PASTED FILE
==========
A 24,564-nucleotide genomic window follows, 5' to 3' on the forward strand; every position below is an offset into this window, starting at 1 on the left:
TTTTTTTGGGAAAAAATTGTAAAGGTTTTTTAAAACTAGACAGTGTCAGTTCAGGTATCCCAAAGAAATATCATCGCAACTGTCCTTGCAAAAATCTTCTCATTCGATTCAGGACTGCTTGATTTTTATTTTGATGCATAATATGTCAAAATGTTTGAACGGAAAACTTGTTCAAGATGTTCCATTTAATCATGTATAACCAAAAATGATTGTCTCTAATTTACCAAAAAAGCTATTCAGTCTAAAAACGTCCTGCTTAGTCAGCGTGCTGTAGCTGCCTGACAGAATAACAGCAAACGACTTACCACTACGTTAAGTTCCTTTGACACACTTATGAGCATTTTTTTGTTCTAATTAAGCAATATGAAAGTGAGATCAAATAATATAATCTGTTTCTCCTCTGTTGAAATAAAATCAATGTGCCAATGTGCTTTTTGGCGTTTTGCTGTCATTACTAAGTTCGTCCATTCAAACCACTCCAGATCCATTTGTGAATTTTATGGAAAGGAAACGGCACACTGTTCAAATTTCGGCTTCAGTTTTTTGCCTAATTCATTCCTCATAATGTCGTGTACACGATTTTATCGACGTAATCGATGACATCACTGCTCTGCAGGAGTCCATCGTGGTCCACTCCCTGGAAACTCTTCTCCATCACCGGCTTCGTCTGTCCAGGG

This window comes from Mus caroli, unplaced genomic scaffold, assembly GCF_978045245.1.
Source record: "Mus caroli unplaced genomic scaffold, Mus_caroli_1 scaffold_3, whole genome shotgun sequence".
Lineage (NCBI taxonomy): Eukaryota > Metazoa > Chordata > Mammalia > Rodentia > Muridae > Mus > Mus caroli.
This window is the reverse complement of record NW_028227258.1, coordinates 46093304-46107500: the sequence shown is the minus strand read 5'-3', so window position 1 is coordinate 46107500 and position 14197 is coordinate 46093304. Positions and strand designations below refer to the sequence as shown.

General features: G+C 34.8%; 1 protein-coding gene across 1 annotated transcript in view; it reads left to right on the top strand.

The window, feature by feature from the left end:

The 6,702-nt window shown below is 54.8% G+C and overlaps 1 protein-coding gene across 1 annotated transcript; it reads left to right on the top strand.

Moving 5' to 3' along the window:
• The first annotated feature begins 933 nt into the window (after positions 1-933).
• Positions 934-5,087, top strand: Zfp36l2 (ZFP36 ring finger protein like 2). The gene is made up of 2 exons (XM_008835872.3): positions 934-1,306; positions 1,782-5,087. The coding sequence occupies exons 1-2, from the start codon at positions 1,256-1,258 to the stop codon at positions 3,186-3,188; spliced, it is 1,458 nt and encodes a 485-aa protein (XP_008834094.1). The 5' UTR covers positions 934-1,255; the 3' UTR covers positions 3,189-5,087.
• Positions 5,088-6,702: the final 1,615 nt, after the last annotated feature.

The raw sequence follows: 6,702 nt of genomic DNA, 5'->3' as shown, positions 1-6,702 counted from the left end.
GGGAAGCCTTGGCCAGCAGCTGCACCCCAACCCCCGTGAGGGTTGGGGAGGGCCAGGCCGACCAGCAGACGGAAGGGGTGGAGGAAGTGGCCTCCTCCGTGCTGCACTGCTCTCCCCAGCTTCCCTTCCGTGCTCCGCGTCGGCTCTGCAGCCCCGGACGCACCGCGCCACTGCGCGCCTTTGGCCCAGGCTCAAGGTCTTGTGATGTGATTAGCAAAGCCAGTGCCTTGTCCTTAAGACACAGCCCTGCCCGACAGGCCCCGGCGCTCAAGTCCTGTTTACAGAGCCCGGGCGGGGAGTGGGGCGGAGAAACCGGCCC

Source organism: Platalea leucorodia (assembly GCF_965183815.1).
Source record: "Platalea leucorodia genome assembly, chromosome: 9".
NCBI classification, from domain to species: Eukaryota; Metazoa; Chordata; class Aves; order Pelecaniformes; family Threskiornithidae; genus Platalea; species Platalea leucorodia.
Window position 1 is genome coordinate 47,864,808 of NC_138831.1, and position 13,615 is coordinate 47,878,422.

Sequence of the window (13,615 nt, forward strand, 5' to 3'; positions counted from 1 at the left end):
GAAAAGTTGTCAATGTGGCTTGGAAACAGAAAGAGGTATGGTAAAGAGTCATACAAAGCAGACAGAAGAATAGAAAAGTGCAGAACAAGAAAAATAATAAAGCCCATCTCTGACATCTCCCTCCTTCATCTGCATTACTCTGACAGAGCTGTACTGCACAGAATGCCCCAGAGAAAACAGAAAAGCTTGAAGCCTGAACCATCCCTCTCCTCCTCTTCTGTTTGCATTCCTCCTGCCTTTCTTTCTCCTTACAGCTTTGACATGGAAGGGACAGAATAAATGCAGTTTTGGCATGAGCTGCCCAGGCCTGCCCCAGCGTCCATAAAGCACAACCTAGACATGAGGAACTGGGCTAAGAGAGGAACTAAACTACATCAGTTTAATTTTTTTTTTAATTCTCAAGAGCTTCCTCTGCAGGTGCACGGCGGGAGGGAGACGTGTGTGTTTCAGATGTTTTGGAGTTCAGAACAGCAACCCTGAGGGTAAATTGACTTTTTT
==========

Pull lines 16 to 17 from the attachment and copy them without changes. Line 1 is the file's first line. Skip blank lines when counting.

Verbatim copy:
Source organism: Platalea leucorodia (assembly GCF_965183815.1).
Source record: "Platalea leucorodia genome assembly, chromosome: 9".